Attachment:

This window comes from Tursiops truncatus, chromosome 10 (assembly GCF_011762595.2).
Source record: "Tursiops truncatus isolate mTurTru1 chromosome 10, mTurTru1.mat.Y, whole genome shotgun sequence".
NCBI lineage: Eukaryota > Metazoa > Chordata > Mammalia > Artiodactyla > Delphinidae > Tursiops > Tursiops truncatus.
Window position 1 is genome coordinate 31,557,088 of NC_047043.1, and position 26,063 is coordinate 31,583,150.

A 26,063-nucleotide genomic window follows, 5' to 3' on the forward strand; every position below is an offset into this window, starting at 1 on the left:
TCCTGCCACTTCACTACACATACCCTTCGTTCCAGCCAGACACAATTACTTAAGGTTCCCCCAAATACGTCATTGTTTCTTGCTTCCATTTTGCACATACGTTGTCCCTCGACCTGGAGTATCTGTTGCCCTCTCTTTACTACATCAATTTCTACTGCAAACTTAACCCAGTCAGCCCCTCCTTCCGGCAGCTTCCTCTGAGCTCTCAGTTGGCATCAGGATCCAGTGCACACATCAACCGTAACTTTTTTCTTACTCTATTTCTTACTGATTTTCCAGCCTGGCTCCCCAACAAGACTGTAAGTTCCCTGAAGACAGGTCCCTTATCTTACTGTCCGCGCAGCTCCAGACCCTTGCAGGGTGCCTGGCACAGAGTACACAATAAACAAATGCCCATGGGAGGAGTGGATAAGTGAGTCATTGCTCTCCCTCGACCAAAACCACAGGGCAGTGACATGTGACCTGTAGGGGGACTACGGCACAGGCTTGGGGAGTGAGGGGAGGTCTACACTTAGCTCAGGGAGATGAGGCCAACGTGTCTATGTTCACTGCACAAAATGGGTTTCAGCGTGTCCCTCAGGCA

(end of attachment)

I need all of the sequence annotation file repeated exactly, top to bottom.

This window comes from Tursiops truncatus, chromosome 10 (assembly GCF_011762595.2).
Source record: "Tursiops truncatus isolate mTurTru1 chromosome 10, mTurTru1.mat.Y, whole genome shotgun sequence".
NCBI lineage: Eukaryota > Metazoa > Chordata > Mammalia > Artiodactyla > Delphinidae > Tursiops > Tursiops truncatus.
Window position 1 is genome coordinate 31,557,088 of NC_047043.1, and position 26,063 is coordinate 31,583,150.

A 26,063-nucleotide genomic window follows, 5' to 3' on the forward strand; every position below is an offset into this window, starting at 1 on the left:
TCCTGCCACTTCACTACACATACCCTTCGTTCCAGCCAGACACAATTACTTAAGGTTCCCCCAAATACGTCATTGTTTCTTGCTTCCATTTTGCACATACGTTGTCCCTCGACCTGGAGTATCTGTTGCCCTCTCTTTACTACATCAATTTCTACTGCAAACTTAACCCAGTCAGCCCCTCCTTCCGGCAGCTTCCTCTGAGCTCTCAGTTGGCATCAGGATCCAGTGCACACATCAACCGTAACTTTTTTCTTACTCTATTTCTTACTGATTTTCCAGCCTGGCTCCCCAACAAGACTGTAAGTTCCCTGAAGACAGGTCCCTTATCTTACTGTCCGCGCAGCTCCAGACCCTTGCAGGGTGCCTGGCACAGAGTACACAATAAACAAATGCCCATGGGAGGAGTGGATAAGTGAGTCATTGCTCTCCCTCGACCAAAACCACAGGGCAGTGACATGTGACCTGTAGGGGGACTACGGCACAGGCTTGGGGAGTGAGGGGAGGTCTACACTTAGCTCAGGGAGATGAGGCCAACGTGTCTATGTTCACTGCACAAAATGGGTTTCAGCGTGTCCCTCAGGCA